This archived article was written by: staff
There is a theory that the very best high school football and basketball players would be better off not signing letters of intent.
They virtually all sign, though, primarily to end the aggravation of recruiting.
“The main thing,” said John Beam, a longtime coach at Oakland’s Skyline High School who is now an assistant at Laney College, also in Oakland, “is that it gets it over with for the players being recruited. And I think the coaches love it for the same reason. They’re all sweating bullets now, but after it’s done, they have time to breathe.”
In college football, the day of reckoning is Wednesday, the first day of the sport’s signing period. Who signs where is big news these days, thanks in large part to the Internet. Previews of signing day even exist, with Tennessee, Nebraska, Oklahoma, Michigan, Iowa and Georgia vying for No. 1 this season and USC again making a late rush to become the top recruiting class.
However, situations exist, such as the case of Kentucky basketball freshman Joe Crawford, in which the letter of intent inhibits the player’s mobility. Coaches with long-term contracts making tons of money may leave at any time, and schools can sign more players than they have scholarships. Yet teenage players are bound by their letter of intent.
Before blaming the NCAA for whatever shortcomings letters of intent have, it should be noted the NCAA has nothing to do with it. The letter of intent was started in 1964 by the Collegiate Commissioners Association, the folks who brought us the BCS. It is basically an agreement among virtually all Division I schools and conferences to abide by its rules for signing players.
The letter of intent says the player agrees to attend that school for one year and the school agrees to give the player an athletic scholarship for one year.
And it is binding.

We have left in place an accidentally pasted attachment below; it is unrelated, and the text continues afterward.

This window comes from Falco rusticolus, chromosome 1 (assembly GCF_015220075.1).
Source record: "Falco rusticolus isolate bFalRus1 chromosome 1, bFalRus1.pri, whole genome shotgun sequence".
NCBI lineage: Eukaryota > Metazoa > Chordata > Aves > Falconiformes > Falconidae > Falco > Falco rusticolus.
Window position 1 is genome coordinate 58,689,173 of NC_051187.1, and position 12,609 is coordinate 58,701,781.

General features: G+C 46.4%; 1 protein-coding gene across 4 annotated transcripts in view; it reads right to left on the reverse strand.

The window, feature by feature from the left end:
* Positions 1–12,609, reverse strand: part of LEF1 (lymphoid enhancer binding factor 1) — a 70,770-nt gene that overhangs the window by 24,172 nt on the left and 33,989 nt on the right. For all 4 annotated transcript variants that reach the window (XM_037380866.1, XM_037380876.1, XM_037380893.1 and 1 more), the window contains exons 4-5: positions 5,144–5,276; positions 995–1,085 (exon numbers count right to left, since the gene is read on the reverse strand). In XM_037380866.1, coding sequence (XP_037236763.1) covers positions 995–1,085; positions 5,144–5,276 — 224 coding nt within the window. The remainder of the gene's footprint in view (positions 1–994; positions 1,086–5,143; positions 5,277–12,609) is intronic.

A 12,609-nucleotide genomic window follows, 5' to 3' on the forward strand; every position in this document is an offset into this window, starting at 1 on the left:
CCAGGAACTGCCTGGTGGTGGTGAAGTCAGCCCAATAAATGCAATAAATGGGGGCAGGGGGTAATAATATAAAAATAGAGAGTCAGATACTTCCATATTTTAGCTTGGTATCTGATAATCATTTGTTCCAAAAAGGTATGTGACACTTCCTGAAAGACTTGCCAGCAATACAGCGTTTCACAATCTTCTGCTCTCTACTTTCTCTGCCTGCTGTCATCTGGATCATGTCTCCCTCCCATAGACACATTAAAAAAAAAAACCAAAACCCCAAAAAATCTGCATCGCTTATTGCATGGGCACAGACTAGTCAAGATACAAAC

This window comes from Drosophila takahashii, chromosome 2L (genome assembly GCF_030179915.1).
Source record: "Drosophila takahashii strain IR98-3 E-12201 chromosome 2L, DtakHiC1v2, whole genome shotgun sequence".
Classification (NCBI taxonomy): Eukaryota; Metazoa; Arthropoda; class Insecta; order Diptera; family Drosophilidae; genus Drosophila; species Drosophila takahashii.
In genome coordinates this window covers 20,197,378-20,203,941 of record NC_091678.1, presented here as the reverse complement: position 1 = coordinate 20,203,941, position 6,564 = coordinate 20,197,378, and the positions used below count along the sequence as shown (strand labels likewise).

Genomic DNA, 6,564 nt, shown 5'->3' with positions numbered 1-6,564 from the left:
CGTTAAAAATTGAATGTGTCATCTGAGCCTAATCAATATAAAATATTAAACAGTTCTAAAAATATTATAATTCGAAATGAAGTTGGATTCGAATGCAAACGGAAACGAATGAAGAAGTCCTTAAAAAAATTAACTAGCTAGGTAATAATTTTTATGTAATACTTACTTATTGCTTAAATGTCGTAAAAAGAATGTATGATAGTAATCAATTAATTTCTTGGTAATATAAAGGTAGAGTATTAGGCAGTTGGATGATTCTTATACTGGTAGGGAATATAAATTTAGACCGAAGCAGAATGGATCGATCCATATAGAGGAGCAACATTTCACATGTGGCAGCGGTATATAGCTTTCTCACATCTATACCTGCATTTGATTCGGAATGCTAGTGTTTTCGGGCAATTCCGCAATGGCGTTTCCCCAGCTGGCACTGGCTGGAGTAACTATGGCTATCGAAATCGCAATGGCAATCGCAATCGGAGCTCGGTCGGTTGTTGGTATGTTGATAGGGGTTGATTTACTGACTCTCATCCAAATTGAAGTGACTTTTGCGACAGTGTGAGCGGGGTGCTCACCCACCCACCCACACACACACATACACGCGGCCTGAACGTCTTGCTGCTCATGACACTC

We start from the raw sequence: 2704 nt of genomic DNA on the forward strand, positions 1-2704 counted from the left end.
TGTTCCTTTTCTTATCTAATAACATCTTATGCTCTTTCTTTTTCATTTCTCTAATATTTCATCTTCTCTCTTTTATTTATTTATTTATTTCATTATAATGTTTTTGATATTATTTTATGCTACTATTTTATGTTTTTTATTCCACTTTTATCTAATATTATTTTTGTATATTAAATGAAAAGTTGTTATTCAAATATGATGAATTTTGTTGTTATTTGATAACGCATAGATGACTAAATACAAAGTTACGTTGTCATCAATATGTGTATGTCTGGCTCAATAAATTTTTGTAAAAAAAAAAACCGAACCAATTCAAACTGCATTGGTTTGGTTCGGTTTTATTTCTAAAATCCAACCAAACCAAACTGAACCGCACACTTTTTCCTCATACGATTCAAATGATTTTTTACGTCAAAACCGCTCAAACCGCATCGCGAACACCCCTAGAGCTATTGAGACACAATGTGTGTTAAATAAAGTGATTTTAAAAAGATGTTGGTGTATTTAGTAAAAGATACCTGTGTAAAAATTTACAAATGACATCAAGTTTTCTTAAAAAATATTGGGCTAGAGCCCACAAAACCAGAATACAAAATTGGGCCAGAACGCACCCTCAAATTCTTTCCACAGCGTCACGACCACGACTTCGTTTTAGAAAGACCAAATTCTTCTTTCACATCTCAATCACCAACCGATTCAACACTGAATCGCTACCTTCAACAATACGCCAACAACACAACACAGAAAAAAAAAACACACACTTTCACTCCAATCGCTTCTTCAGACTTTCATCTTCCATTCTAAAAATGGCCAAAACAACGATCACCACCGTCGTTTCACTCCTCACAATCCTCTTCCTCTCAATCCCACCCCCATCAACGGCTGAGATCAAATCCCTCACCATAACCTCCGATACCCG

Before the letter of intent was enacted, players could be recruited until the day they enrolled, leaving the coaches unsure of what they had and leaving players with an onslaught of recruiting pressure right up to their first college practice.
It did not work so nicely for Kentucky’s Crawford. By late December, he wanted to transfer, apparently for lack of playing time, even though, as a freshman, he was a sixth man on the nation’s No. 6 team. He seemed destined for Michigan State, but Kentucky refused to release him from his letter of intent, which is in effect through his entire freshman season.
Had he left without a release, Crawford would have lost an entire season of eligibility, and could have played only 11/2 seasons at his new school. So Crawford remained at Kentucky, with the option of transferring after the season.
On one hand, it might be worthwhile to discourage mobility of college players.
“You don’t want kids jumping all around,” Beam said. “You’re already seeing it in high schools and junior colleges.”
On the other hand, it seems unfair for the university to hold all the cards.
“It’s kind of a one-sided agreement,” City College of San Francisco football coach George Rush said.
Two years ago, Rush’s defensive star Chijioke Onyenegecha signed with Arizona State, primarily because